In my previous two posts, I showed off the colour distributions for some of my clothes. These vary widely from one garment to the next. But they all consist of innumerable points, each representing a slightly different colour from those nearby. Sometimes, we need to reduce this multiplicity to a much smaller number. That's called colour quantisation, and is what I'm going to introduce today.
Wikipedia explains colour
quantisation as "a process that reduces the number of distinct colors
used in an image, usually with the intention that the new image should be
as visually similar as possible to the original image". I referred to
Wikipedia because I wanted to use two of its public-domain images. The
first is this rose:
The second picture
I wanted is below, and is the colour distribution for the rose. It was
different software from the distributions in my last post, so doesn't look
the same, but the idea is the same. The only difference is that because
blue has been removed, there are only two colour axes. I.e., the
distribution lies in
I mention lying in a plane only because it makes the next bit easier to understand. As well as the distribution itself, the image contains lines dividing it into 16 regions, and blue dots marking the centre of the regions. These describe, Wikipedia says, "an optimized palette generated by Photoshop via standard methods". What this means is that Photoshop has squished the multiplicity of colours down to 16. It thinks that these are "optimized", in that if you were to replace each region's colours by the region's centre, this would do less damage to the image than if you used any other set of 16 regions.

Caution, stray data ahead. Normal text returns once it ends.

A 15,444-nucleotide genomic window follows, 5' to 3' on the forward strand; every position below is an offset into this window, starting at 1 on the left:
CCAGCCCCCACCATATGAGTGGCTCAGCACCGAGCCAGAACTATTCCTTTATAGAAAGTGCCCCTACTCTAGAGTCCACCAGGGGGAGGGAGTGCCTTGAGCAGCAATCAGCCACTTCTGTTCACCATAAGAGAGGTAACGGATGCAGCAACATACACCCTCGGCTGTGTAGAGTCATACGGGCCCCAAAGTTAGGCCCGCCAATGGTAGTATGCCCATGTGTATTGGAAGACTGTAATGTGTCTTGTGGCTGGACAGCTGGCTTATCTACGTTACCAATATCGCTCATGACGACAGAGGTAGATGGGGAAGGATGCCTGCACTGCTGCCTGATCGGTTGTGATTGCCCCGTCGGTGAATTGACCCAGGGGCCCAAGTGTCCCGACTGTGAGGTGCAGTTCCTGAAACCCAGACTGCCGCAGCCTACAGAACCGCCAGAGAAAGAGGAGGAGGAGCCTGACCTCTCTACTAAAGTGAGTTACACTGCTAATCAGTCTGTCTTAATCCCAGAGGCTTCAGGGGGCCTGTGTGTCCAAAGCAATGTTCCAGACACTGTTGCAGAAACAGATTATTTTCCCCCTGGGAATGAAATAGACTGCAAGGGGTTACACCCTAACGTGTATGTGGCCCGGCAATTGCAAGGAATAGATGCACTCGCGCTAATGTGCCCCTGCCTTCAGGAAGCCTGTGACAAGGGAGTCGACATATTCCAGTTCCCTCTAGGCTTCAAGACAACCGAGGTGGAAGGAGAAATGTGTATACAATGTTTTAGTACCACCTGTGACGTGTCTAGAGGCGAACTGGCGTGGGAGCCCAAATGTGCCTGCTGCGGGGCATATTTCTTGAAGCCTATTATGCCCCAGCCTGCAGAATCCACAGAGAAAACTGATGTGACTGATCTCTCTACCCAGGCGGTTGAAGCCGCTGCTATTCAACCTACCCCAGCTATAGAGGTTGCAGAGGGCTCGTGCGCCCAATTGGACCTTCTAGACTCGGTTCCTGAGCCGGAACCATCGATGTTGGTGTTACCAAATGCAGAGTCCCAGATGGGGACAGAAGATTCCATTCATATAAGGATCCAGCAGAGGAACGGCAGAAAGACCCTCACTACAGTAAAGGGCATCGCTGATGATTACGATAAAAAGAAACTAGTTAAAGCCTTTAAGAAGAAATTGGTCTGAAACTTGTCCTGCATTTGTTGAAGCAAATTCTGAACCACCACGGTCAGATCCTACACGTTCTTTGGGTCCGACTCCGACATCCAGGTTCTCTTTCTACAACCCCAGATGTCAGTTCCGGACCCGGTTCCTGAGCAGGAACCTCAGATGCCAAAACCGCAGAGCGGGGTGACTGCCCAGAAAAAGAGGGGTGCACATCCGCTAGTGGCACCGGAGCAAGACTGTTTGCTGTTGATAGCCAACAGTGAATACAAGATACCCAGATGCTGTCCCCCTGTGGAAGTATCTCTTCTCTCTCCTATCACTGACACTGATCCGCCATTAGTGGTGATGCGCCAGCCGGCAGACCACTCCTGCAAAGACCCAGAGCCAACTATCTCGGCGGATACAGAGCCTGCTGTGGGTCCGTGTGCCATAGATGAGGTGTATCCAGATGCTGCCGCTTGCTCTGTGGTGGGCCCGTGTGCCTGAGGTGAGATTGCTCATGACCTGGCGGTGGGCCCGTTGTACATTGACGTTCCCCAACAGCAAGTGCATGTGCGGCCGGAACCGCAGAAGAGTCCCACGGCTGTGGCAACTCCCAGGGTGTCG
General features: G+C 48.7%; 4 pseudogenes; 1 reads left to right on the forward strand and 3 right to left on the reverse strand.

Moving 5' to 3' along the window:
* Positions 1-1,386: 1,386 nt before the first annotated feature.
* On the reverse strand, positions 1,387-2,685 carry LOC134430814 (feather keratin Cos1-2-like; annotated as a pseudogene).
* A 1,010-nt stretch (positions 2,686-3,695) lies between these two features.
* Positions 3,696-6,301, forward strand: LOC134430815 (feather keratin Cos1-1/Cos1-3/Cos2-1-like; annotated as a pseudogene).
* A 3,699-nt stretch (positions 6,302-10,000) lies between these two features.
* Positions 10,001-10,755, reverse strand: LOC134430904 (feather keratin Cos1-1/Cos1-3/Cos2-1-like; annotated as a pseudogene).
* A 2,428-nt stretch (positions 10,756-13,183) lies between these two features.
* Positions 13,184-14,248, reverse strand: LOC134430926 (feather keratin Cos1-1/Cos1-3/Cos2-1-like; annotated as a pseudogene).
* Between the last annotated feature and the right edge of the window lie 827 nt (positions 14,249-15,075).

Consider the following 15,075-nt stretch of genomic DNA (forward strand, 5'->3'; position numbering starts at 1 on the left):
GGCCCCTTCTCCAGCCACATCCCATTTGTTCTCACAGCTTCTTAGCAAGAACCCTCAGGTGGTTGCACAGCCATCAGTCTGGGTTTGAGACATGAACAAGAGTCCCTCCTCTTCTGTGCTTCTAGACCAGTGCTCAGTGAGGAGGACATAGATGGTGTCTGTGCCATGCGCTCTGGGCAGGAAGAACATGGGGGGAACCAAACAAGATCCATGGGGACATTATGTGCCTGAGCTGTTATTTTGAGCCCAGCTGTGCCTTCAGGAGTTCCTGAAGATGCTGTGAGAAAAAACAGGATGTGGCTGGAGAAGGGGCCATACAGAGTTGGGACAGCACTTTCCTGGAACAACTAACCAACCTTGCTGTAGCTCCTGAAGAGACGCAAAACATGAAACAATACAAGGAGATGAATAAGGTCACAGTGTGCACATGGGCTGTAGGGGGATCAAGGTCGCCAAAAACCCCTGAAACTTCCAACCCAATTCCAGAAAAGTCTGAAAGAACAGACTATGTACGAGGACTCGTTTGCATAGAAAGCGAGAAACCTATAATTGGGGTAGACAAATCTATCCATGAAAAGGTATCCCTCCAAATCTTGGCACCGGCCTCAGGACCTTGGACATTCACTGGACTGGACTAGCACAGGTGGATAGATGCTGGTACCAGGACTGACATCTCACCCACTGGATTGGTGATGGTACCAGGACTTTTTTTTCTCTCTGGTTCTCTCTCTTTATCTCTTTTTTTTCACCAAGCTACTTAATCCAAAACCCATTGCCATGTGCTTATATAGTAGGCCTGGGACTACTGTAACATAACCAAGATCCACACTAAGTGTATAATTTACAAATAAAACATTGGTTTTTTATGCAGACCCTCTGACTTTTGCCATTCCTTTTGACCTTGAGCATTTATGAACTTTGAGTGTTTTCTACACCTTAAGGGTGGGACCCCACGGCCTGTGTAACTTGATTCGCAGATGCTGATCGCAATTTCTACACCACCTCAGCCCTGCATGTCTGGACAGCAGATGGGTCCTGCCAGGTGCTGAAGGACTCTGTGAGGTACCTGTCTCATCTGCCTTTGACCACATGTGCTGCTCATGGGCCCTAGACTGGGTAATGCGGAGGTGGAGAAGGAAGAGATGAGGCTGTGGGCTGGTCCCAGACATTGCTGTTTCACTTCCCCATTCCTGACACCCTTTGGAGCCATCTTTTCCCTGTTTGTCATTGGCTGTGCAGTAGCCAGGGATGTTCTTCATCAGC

What would such a colour-reduced image look like? I don't have one for the
rose, but I've made a different example. At the top of this post, you'll
see my logo: a pattern of fruit and flowers taken from a rather lovely
velvet waistcoat by Oakland. I fed this to the online TinEye Color extraction page.
Doing so is easy: just browse and upload an image, or submit its URL.
Here's the result for my logo. The reduced set of colours is on the right,
and the reduced image made from them is the top one on the left.
That's almost all I want to say about colour quantisation, now that I've introduced the concept. There are a variety of algorithms for achieving it, and these have been built into lots of different software packages. Wikipedia sounds a caution about these:
The name "color quantization" is primarily used in computer graphics research literature; in applications, terms such as optimized palette generation, optimal palette generation, or decreasing color depth are used. Some of these are misleading, as the palettes generated by standard algorithms are not necessarily the best possible.
In other words, distrust the words "optimal", "optimised", and "optimum".
Before finishing, here are some more examples, using the clothing photos I
analysed for colour
distribution in the previous two posts. These are also from TinEye.